I should note one more thing here. I knew the UFC’s response to my work here would be petty, because petty is their thing. What I didn’t know was just how petty and obsessive they could be.
“It Might Not Be Good For You”
A few weeks ago, I asked a longtime friend if they would be interested in pushing some of my Whizzered stories on social media. I told them I’d reciprocate by plugging their stuff in the newsletters received by free list members. We’ve done this sort of thing for years.
They didn’t respond to my text immediately, which was unusual. I didn’t give it another thought until 24 hours later, when I realized they still hadn’t responded. That’s when I knew why they were giving me the silent treatment.
I was right. They politely declined and said they needed the UFC’s support. And, well…
And aligning with you may not be in the best interest of that happening.
This was not a surprise, largely because it wasn’t the first time I’d been told something similar. It wasn’t even the first time that week.
Three days earlier, a project I’d invested serious time and resources on vanished entirely after the partner received a call from someone at the UFC. They’d heard about our project, they said, and were just touching base to let the partner know that working with me “might not be good for you.” And because the partner did business with the UFC, and would like to continue doing business with the UFC…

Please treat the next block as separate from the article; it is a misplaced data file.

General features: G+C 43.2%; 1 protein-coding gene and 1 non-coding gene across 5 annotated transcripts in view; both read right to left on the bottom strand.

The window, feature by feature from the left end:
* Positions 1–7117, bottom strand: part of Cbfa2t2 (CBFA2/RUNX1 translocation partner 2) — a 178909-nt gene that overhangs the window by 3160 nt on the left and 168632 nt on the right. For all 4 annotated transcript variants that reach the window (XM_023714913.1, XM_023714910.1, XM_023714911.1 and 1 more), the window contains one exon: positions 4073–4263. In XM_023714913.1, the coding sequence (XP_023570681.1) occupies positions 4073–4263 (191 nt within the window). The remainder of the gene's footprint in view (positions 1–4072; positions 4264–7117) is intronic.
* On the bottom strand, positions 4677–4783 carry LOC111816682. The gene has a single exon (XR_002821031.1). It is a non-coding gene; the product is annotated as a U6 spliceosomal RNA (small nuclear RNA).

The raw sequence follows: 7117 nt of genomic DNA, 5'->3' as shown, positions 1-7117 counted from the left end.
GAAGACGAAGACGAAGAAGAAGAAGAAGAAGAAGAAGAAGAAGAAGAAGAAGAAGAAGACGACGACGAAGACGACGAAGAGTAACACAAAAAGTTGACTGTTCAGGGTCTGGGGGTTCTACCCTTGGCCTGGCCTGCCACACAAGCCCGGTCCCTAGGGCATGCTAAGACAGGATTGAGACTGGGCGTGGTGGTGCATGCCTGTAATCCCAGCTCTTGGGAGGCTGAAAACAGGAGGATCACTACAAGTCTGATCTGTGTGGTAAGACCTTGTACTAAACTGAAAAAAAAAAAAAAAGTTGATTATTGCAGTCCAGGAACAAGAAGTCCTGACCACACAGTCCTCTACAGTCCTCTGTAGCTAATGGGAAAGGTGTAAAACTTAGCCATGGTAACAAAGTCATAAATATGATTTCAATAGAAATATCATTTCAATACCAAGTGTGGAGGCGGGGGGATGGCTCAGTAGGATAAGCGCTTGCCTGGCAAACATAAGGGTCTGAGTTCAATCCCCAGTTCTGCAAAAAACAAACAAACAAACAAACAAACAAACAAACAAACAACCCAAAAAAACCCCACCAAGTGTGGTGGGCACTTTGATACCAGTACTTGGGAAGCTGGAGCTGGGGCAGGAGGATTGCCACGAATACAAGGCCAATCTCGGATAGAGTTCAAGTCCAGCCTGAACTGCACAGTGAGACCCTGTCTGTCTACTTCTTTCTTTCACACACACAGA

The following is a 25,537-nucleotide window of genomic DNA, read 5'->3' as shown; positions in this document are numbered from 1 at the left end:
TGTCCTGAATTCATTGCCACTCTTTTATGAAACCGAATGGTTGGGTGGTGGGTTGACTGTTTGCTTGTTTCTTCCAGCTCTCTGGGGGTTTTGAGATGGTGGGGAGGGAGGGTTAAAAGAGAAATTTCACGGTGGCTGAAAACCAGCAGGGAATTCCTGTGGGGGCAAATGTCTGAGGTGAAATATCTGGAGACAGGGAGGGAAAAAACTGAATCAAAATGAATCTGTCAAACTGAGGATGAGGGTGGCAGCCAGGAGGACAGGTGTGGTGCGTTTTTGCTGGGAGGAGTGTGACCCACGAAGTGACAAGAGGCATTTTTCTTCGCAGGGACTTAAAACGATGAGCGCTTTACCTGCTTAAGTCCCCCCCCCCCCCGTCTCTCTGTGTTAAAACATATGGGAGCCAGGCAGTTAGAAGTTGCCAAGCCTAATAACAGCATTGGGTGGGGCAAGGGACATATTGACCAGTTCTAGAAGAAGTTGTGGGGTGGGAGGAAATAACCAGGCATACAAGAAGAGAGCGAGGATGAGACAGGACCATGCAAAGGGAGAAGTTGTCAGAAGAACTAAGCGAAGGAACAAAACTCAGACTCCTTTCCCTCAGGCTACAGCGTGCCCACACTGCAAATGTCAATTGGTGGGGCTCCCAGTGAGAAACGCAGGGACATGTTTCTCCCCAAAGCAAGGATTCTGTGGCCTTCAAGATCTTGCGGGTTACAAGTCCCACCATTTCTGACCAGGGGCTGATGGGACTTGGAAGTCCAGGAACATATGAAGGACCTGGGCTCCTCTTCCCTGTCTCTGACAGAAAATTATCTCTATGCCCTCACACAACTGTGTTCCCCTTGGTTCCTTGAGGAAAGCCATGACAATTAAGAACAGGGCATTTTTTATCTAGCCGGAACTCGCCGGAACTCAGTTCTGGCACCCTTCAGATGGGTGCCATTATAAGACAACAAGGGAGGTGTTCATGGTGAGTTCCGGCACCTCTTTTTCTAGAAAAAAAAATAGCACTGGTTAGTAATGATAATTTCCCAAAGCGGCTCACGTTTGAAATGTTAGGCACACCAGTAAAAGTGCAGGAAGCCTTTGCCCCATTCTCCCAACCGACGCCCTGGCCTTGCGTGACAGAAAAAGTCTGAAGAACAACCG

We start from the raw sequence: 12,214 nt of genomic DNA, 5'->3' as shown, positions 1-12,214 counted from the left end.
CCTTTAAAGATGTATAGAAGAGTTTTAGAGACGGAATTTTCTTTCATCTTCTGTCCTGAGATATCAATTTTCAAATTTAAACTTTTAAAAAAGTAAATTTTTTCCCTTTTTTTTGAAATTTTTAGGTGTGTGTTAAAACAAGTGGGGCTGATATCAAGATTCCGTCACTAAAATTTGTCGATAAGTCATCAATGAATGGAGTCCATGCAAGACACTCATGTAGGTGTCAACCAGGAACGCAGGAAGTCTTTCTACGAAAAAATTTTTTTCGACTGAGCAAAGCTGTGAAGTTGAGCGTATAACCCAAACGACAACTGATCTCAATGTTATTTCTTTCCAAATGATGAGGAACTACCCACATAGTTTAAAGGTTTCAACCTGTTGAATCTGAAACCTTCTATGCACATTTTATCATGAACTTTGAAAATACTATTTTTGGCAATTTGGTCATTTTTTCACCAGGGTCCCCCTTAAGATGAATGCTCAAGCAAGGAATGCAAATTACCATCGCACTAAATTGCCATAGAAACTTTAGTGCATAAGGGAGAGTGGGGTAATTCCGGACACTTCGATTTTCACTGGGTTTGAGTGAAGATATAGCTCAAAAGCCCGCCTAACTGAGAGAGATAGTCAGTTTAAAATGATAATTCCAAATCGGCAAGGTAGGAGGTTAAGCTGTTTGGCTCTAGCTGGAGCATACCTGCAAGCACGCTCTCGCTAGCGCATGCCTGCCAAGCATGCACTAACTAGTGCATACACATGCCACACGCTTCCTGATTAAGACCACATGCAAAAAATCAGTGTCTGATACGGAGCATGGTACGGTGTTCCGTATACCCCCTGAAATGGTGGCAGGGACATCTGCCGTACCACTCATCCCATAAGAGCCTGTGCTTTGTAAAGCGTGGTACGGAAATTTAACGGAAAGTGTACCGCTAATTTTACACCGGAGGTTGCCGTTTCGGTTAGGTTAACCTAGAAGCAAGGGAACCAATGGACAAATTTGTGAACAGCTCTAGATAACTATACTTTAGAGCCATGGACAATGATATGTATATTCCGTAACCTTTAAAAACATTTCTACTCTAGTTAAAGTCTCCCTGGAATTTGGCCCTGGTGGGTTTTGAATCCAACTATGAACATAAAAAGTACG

That was the end of the project.
I wasn’t mad. Not even a little bit. It was a business decision for them, plain and simple. They have to earn a living, and if associating with me or this brand endangers their livelihood in any way, they made the right decision. I would do the same thing. Every time.
But this is where I’d like to add two points to those included in Trent’s list. These are crucial and must be considered by anyone looking to go outside the UFC’s umbrella.
The UFC can’t control you, but they absolutely will fuck with you.
There are a lot of UFC employees who subscribe to Whizzered. A lot.
Most of them use personal email addresses. I receive encouraging messages from almost all of them them on a regular basis. They use their personal email address because they enjoy the work here and know that, from time to time, I’m going to write about something they haven’t heard a peep on from executives.There are those who subscribe with UFC email accounts. There are the PR flacks who are tasked with “monitoring” Whizzered and, for whatever fucking reason, printing my stories for a compilation binder. It is almost 2020, people. You don’t have to print things.
See, I know the UFC is hot and bothered by Whizzered. I know this because they are petty and mean and predictable. I also know this because people at the UFC have seemingly told everyone in the industry that Whizzered is Real Bad, and that it might be in their best interests to distance themselves from this Real Bad thing. All of this is fine with me. It means I’m doing what I intended to do when I launched this thing, and doing what I should have done all along. They can monitor things in whichever fucking way they want, because their subscription money is the same as everyone else’s.
The UFC does not want you free and independent.
They have never sought a free and independent press. Never. They want a promotional partner, and the MMA media has largely been compliant.
So if you do go out on your own, and you start writing things that make them uncomfortable, writing things they cannot control, remember this: They will do everything they can fuck with you. Your colleagues who used to promote your good work will, for the most part, go silent in public while encouraging you in private.
If you read through all of these points of caution and still want to give it a go? Let’s talk.